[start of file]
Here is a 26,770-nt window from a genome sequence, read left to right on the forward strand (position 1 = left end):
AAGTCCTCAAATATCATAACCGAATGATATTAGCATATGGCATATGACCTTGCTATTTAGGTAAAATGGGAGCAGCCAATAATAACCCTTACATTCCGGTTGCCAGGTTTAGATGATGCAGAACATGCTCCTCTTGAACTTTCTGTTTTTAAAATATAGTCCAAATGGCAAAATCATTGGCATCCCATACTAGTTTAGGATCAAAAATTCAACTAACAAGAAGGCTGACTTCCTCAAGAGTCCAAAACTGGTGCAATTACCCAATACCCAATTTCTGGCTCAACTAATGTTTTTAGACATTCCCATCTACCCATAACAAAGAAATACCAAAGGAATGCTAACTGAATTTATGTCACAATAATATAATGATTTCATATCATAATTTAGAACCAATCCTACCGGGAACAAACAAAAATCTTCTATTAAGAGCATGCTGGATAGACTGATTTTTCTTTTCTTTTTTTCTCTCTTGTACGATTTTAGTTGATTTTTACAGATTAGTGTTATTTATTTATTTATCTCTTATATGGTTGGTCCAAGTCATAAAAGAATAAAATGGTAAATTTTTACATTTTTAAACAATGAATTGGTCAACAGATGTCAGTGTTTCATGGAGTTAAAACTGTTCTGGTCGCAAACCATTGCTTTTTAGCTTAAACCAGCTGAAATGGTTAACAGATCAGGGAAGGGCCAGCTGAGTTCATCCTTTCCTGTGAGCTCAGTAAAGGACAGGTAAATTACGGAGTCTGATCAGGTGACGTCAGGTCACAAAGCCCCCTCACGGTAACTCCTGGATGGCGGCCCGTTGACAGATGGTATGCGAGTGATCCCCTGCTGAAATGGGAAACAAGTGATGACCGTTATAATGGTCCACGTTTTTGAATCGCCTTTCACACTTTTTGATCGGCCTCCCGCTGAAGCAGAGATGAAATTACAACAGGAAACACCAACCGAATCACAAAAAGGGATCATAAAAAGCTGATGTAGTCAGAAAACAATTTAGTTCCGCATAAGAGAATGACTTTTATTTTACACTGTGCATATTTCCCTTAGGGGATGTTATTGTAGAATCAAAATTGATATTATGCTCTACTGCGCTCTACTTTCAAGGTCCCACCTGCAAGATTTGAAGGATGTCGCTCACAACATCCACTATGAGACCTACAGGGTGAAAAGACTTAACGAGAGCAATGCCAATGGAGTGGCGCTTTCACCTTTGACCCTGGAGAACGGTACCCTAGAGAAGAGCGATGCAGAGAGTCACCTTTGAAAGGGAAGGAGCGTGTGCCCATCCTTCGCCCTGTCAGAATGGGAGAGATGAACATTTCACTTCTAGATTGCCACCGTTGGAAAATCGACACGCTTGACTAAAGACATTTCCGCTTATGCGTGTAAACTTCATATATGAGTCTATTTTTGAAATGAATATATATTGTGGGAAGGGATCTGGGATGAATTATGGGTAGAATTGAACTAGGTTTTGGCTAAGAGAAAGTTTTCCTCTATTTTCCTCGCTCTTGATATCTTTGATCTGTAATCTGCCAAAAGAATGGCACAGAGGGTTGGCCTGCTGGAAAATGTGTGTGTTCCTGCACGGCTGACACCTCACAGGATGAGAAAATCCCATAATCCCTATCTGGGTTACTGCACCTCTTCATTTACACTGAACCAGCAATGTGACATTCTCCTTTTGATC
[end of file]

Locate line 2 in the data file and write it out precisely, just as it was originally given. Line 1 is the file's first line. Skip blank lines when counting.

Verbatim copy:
AAGTCCTCAAATATCATAACCGAATGATATTAGCATATGGCATATGACCTTGCTATTTAGGTAAAATGGGAGCAGCCAATAATAACCCTTACATTCCGGTTGCCAGGTTTAGATGATGCAGAACATGCTCCTCTTGAACTTTCTGTTTTTAAAATATAGTCCAAATGGCAAAATCATTGGCATCCCATACTAGTTTAGGATCAAAAATTCAACTAACAAGAAGGCTGACTTCCTCAAGAGTCCAAAACTGGTGCAATTACCCAATACCCAATTTCTGGCTCAACTAATGTTTTTAGACATTCCCATCTACCCATAACAAAGAAATACCAAAGGAATGCTAACTGAATTTATGTCACAATAATATAATGATTTCATATCATAATTTAGAACCAATCCTACCGGGAACAAACAAAAATCTTCTATTAAGAGCATGCTGGATAGACTGATTTTTCTTTTCTTTTTTTCTCTCTTGTACGATTTTAGTTGATTTTTACAGATTAGTGTTATTTATTTATTTATCTCTTATATGGTTGGTCCAAGTCATAAAAGAATAAAATGGTAAATTTTTACATTTTTAAACAATGAATTGGTCAACAGATGTCAGTGTTTCATGGAGTTAAAACTGTTCTGGTCGCAAACCATTGCTTTTTAGCTTAAACCAGCTGAAATGGTTAACAGATCAGGGAAGGGCCAGCTGAGTTCATCCTTTCCTGTGAGCTCAGTAAAGGACAGGTAAATTACGGAGTCTGATCAGGTGACGTCAGGTCACAAAGCCCCCTCACGGTAACTCCTGGATGGCGGCCCGTTGACAGATGGTATGCGAGTGATCCCCTGCTGAAATGGGAAACAAGTGATGACCGTTATAATGGTCCACGTTTTTGAATCGCCTTTCACACTTTTTGATCGGCCTCCCGCTGAAGCAGAGATGAAATTACAACAGGAAACACCAACCGAATCACAAAAAGGGATCATAAAAAGCTGATGTAGTCAGAAAACAATTTAGTTCCGCATAAGAGAATGACTTTTATTTTACACTGTGCATATTTCCCTTAGGGGATGTTATTGTAGAATCAAAATTGATATTATGCTCTACTGCGCTCTACTTTCAAGGTCCCACCTGCAAGATTTGAAGGATGTCGCTCACAACATCCACTATGAGACCTACAGGGTGAAAAGACTTAACGAGAGCAATGCCAATGGAGTGGCGCTTTCACCTTTGACCCTGGAGAACGGTACCCTAGAGAAGAGCGATGCAGAGAGTCACCTTTGAAAGGGAAGGAGCGTGTGCCCATCCTTCGCCCTGTCAGAATGGGAGAGATGAACATTTCACTTCTAGATTGCCACCGTTGGAAAATCGACACGCTTGACTAAAGACATTTCCGCTTATGCGTGTAAACTTCATATATGAGTCTATTTTTGAAATGAATATATATTGTGGGAAGGGATCTGGGATGAATTATGGGTAGAATTGAACTAGGTTTTGGCTAAGAGAAAGTTTTCCTCTATTTTCCTCGCTCTTGATATCTTTGATCTGTAATCTGCCAAAAGAATGGCACAGAGGGTTGGCCTGCTGGAAAATGTGTGTGTTCCTGCACGGCTGACACCTCACAGGATGAGAAAATCCCATAATCCCTATCTGGGTTACTGCACCTCTTCATTTACACTGAACCAGCAATGTGACATTCTCCTTTTGATC